For the evidence, go back in history. Fascists and communists have despised such an order. Universalism is not in their DNA. They seek control over their citizens and their intercourse with the outside. Today’s authoritarians cherish not interdependence, but power. They like foreign investment, but loathe freedom for ideas and people. Thus, Beijing obsessively controls the internet while expanding surveillance over 1.3 billion people.
The Arab autocracies have never integrated into the world economy. They haven’t even opened their economies to one another. Inter-Arab trade accounts for 9 percent of total trade. For the European Union, the ratio is 62 percent.
At first blush, China looks like the great exception. It trades with the entire world.1 Yet at home, the regime has the last word, telling its people, “Enrich yourselves, but leave the driving to us.” Conversely, take the United Kingdom. The LIO of the 19th century was “Made in Britain.” This liberal state believed in freedom at home and abroad—for trade, capital and navigation. This is no accident; a free economy demands freedom beyond borders. By contrast, the absolutists of the 17th and 18th centuries insisted on royal monopolies and state manufactures, mercantilism, and protectionism.
Today, Hungary’s Viktor Orban crows: “The era of the liberal state is over.” The 2019 Report of Freedom House warned that 2018 marked “the 13th consecutive year of decline in global freedom.” Former Secretary of State Madeline Albright has fumed about a new “era of fascism.”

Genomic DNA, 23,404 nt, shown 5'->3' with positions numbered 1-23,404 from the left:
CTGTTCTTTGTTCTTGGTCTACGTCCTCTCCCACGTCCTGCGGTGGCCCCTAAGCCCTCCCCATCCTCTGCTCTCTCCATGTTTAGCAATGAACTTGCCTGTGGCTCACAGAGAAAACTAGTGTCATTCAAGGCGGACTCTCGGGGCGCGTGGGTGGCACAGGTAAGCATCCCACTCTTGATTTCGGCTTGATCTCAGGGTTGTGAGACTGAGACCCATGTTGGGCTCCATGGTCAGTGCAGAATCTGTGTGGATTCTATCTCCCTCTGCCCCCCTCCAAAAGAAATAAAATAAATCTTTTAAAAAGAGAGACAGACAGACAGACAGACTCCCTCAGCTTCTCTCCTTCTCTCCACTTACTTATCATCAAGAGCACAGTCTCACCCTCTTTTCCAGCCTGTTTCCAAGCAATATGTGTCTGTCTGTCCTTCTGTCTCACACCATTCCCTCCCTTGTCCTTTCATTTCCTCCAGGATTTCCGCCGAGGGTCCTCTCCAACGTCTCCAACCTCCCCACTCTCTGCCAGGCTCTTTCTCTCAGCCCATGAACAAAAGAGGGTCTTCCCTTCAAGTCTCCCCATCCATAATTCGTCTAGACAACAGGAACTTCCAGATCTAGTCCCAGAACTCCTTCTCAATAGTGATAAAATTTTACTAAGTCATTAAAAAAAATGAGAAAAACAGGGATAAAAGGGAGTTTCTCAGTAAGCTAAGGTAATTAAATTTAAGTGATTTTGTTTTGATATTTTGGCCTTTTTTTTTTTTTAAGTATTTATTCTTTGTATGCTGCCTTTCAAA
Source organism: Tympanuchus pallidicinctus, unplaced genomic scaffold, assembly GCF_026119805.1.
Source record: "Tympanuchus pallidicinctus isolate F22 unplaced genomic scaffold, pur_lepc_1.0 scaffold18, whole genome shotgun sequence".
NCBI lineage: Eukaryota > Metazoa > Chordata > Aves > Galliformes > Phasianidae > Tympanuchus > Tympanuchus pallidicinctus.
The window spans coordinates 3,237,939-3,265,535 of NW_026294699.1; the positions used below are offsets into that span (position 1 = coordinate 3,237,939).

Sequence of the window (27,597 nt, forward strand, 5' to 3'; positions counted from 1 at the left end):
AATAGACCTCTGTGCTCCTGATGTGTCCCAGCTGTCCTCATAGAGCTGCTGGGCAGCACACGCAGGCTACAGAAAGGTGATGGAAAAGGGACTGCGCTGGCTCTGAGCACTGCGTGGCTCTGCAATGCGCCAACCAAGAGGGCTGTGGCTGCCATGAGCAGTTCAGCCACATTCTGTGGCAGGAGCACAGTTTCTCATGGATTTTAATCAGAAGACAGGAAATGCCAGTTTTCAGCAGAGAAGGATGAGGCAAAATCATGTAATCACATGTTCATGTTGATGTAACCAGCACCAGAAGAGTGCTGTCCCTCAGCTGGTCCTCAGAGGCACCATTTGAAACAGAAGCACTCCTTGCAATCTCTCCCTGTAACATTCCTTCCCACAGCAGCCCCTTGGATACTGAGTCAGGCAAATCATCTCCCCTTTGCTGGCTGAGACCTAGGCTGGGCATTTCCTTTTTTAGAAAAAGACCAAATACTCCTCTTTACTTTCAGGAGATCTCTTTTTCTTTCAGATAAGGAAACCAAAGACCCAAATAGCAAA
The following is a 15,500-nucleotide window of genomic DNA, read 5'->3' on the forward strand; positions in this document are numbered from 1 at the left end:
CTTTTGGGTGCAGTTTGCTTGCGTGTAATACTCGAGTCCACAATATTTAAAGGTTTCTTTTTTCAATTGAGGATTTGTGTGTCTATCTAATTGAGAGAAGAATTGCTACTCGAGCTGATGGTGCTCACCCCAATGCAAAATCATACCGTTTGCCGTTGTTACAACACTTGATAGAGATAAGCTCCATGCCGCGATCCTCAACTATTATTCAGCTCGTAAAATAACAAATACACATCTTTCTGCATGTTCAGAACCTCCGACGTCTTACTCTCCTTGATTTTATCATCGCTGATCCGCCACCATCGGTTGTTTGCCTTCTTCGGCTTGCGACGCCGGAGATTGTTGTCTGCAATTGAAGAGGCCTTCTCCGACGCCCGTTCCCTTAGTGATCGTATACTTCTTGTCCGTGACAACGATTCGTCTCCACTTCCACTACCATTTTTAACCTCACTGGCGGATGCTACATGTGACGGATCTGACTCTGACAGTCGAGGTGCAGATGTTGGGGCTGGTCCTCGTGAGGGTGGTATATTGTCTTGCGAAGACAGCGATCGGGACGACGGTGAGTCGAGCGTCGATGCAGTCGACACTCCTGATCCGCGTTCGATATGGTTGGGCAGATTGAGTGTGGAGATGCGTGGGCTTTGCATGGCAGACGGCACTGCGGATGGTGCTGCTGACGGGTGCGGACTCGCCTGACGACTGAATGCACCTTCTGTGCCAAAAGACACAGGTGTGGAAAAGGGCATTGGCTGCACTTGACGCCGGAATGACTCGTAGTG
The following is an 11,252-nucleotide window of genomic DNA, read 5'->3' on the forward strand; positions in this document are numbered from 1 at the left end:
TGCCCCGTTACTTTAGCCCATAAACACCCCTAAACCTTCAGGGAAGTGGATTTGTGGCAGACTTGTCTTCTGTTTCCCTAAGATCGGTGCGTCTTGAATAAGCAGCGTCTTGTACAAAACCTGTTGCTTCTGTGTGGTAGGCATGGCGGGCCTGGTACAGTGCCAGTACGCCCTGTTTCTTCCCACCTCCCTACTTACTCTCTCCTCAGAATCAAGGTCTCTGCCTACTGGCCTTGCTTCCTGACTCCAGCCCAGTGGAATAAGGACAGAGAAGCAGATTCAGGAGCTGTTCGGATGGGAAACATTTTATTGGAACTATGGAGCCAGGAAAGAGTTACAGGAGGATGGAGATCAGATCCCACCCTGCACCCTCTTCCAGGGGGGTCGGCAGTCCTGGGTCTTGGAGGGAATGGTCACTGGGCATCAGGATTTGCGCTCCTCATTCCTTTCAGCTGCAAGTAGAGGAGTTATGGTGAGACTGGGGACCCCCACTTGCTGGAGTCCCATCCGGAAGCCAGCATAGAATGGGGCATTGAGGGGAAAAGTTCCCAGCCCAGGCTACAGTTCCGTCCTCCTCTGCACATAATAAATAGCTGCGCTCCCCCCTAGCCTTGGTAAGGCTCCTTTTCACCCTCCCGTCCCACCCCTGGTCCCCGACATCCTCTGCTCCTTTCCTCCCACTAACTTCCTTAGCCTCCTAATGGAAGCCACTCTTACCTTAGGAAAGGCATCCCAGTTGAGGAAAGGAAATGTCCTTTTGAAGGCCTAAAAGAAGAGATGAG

But the facts do not bear out Chicken Little. So let’s give Pollyanna a chance.
For one, the new nationalism is different from the old. Beyond Russia and China, it does not seek to expand and subjugate. It is not aggressive, but defensive. It does not clamor for empire, but snarls “leave us alone!” Imperialism is made from nastier stuff.
Second, let’s set aside the dramatic headlines and look at the long run. Are Putin and Xi really the harbingers of tyranny triumphant? They are not the avant-garde of history, but old hat. Russia and China have always been despotisms. So have the Arab states. Cuba was a dictatorship under Battista and then under Castro. Nicaragua, oppression merely changed from Somoza on the Right to the Sandinistas on the Left.
Nor is Erdogan’s Turkey a sign of things to come. Modern Turkey was never a solid democracy. It was founded by an autocrat, Kemal Attatürk, in 1923. After 1960, the military routinely grabbed power up until 1997. So the would-be sultan is not an omen, but the old normal. In the Middle East and in Africa, violence and repression are also a dreary continuity.
For perspective, consult Samuel Huntington’s The Third Wave of Democratization. Democracy comes in waves, he shows. The first one rose in the early 19th century, the second after World War II. The most recent one rise started in Iberia in the Seventies, rolled east to Taiwan, South Korea, and the Philippines, then splashed back to Eastern Europe in the Nineties. Democracy is like a balloon. It soars and sinks, contracts and expands. It is a jagged curve, but in the long term, it slopes upward.
Today, the number of democracies has grown to 122, the largest number of all time. Nearly 70 percent of countries are democracies if we apply the minimalist criterion of “genuinely contested elections.” Adding “fundamental rights” and “checks on government” yields a slow rise from 1975 to the present.